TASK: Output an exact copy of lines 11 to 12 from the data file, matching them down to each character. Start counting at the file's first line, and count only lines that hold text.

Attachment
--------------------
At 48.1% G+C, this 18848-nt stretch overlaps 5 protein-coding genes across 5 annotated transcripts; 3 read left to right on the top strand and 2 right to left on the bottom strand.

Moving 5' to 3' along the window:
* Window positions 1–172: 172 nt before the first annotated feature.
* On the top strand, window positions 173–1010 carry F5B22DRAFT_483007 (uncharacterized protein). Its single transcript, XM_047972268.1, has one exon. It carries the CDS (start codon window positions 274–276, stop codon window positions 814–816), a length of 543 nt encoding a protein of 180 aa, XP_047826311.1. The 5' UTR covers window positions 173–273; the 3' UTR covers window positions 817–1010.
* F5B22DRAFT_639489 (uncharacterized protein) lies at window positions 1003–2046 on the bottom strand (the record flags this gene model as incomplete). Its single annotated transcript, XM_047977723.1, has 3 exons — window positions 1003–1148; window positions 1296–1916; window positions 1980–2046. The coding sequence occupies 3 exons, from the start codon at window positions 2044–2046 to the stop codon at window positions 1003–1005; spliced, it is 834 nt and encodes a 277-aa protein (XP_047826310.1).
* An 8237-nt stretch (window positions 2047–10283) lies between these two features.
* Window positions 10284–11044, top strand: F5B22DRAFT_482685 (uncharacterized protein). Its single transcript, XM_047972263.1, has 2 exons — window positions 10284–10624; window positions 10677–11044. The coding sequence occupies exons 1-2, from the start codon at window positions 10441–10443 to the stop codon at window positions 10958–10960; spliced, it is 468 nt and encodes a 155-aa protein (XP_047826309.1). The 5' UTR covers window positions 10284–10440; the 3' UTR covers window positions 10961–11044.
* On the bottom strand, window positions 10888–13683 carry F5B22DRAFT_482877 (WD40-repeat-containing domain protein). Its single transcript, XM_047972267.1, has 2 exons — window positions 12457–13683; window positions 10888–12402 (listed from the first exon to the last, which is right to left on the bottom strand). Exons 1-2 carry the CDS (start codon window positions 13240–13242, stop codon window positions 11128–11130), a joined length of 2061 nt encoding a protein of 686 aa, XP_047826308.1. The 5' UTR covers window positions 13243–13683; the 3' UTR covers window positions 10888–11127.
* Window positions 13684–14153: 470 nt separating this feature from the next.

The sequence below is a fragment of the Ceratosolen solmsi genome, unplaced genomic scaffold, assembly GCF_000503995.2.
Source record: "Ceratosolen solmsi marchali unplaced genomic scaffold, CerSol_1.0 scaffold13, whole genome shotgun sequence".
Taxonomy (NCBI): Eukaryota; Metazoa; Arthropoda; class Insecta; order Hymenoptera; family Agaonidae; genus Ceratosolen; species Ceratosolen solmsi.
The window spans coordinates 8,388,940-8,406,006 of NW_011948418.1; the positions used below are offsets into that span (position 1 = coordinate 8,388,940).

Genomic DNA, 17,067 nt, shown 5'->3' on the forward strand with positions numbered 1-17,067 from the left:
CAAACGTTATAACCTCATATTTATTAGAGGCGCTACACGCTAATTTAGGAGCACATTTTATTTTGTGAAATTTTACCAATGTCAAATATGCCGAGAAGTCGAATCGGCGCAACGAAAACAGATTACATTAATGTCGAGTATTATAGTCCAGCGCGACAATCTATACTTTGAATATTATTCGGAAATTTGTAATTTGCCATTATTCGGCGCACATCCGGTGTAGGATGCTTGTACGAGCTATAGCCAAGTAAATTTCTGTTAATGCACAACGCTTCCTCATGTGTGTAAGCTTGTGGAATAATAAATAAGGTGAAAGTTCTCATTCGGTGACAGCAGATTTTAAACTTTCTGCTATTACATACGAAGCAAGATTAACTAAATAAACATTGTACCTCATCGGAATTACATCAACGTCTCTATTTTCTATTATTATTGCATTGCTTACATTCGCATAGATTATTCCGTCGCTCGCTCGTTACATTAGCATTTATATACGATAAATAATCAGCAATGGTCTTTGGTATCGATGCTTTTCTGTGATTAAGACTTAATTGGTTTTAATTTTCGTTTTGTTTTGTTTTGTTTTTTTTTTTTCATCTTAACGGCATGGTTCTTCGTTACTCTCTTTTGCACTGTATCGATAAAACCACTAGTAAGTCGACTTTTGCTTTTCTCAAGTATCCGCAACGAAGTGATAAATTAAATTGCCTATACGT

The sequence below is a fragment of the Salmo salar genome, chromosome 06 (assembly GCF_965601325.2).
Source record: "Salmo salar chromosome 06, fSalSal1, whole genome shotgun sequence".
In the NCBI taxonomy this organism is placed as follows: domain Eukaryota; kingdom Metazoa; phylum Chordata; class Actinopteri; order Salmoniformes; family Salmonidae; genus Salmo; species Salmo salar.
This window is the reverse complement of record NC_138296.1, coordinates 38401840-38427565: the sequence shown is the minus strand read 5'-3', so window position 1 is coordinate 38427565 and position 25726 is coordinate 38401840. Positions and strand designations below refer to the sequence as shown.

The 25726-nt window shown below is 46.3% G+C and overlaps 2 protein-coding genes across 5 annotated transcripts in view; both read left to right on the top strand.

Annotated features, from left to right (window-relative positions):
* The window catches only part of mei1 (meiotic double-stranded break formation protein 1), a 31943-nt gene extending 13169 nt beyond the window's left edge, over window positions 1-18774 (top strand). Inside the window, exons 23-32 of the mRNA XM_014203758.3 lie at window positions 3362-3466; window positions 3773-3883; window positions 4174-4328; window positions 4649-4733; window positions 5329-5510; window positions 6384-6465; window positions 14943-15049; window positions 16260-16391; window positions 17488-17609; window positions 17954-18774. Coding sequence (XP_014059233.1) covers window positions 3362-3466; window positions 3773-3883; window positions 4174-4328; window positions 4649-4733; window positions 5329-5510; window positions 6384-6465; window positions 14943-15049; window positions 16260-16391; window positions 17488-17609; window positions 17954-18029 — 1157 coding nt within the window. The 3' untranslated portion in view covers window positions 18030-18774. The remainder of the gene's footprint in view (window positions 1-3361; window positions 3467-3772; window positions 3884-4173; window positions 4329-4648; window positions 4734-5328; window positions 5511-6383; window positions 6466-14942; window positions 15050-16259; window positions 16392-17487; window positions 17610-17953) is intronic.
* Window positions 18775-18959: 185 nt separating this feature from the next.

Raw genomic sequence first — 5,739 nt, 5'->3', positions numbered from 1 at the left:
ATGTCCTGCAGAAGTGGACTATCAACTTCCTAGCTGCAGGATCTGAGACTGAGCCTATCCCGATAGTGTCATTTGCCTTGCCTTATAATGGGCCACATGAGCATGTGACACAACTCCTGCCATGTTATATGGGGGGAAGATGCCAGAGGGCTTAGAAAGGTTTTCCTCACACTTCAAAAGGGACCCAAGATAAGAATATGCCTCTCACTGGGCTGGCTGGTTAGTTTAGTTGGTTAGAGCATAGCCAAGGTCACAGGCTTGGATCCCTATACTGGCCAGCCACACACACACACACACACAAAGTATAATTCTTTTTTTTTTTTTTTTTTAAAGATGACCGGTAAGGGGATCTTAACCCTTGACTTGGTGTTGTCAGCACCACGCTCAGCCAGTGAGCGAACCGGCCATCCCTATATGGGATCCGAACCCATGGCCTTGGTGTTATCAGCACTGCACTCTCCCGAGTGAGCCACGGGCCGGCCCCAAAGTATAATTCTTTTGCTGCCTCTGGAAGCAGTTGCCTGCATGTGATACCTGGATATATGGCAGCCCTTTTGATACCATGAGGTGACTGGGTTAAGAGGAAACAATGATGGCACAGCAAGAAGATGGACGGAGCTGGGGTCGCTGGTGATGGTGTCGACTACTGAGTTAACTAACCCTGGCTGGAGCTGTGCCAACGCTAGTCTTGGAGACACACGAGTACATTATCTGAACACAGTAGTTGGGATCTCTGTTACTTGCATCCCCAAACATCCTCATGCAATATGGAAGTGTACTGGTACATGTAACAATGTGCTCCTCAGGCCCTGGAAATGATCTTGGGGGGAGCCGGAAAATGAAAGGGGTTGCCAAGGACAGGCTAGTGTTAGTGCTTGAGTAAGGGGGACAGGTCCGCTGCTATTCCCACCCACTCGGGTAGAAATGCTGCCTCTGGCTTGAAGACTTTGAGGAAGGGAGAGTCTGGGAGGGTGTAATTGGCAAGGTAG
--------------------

Source record: "Ceratosolen solmsi marchali unplaced genomic scaffold, CerSol_1.0 scaffold13, whole genome shotgun sequence".
Taxonomy (NCBI): Eukaryota; Metazoa; Arthropoda; class Insecta; order Hymenoptera; family Agaonidae; genus Ceratosolen; species Ceratosolen solmsi.